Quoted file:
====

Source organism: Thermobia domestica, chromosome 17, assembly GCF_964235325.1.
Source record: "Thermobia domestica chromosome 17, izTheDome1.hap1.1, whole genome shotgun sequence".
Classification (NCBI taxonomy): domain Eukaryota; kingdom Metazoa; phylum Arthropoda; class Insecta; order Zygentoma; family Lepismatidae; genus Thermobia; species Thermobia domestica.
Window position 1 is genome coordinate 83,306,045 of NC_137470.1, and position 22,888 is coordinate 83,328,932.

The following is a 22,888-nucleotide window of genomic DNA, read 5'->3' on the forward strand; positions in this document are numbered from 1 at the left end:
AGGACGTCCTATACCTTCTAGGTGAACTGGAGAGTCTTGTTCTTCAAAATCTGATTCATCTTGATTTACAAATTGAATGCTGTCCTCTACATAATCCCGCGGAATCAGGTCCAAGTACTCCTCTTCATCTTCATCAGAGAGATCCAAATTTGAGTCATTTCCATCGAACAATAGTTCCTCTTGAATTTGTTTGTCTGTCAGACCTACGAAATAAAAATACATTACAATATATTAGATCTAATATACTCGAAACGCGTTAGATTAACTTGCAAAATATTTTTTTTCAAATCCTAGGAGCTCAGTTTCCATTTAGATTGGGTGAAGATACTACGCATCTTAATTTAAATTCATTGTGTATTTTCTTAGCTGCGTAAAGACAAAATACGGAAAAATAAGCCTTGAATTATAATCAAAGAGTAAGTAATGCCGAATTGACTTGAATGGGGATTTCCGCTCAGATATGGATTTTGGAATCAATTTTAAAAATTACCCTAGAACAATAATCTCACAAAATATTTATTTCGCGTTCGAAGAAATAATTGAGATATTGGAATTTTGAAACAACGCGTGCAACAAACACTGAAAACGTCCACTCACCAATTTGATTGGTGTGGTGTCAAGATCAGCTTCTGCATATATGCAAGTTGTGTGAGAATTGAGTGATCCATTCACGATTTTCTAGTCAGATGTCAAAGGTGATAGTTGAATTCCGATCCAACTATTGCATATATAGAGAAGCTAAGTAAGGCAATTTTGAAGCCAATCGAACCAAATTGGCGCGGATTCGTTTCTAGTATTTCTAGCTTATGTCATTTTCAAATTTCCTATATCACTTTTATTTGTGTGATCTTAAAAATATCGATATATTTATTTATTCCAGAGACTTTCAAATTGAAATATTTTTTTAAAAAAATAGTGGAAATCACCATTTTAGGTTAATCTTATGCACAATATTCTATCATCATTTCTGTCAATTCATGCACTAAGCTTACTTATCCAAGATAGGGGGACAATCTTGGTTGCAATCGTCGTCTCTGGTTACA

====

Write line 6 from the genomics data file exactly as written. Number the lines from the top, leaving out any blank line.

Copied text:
AGGACGTCCTATACCTTCTAGGTGAACTGGAGAGTCTTGTTCTTCAAAATCTGATTCATCTTGATTTACAAATTGAATGCTGTCCTCTACATAATCCCGCGGAATCAGGTCCAAGTACTCCTCTTCATCTTCATCAGAGAGATCCAAATTTGAGTCATTTCCATCGAACAATAGTTCCTCTTGAATTTGTTTGTCTGTCAGACCTACGAAATAAAAATACATTACAATATATTAGATCTAATATACTCGAAACGCGTTAGATTAACTTGCAAAATATTTTTTTTCAAATCCTAGGAGCTCAGTTTCCATTTAGATTGGGTGAAGATACTACGCATCTTAATTTAAATTCATTGTGTATTTTCTTAGCTGCGTAAAGACAAAATACGGAAAAATAAGCCTTGAATTATAATCAAAGAGTAAGTAATGCCGAATTGACTTGAATGGGGATTTCCGCTCAGATATGGATTTTGGAATCAATTTTAAAAATTACCCTAGAACAATAATCTCACAAAATATTTATTTCGCGTTCGAAGAAATAATTGAGATATTGGAATTTTGAAACAACGCGTGCAACAAACACTGAAAACGTCCACTCACCAATTTGATTGGTGTGGTGTCAAGATCAGCTTCTGCATATATGCAAGTTGTGTGAGAATTGAGTGATCCATTCACGATTTTCTAGTCAGATGTCAAAGGTGATAGTTGAATTCCGATCCAACTATTGCATATATAGAGAAGCTAAGTAAGGCAATTTTGAAGCCAATCGAACCAAATTGGCGCGGATTCGTTTCTAGTATTTCTAGCTTATGTCATTTTCAAATTTCCTATATCACTTTTATTTGTGTGATCTTAAAAATATCGATATATTTATTTATTCCAGAGACTTTCAAATTGAAATATTTTTTTAAAAAAATAGTGGAAATCACCATTTTAGGTTAATCTTATGCACAATATTCTATCATCATTTCTGTCAATTCATGCACTAAGCTTACTTATCCAAGATAGGGGGACAATCTTGGTTGCAATCGTCGTCTCTGGTTACA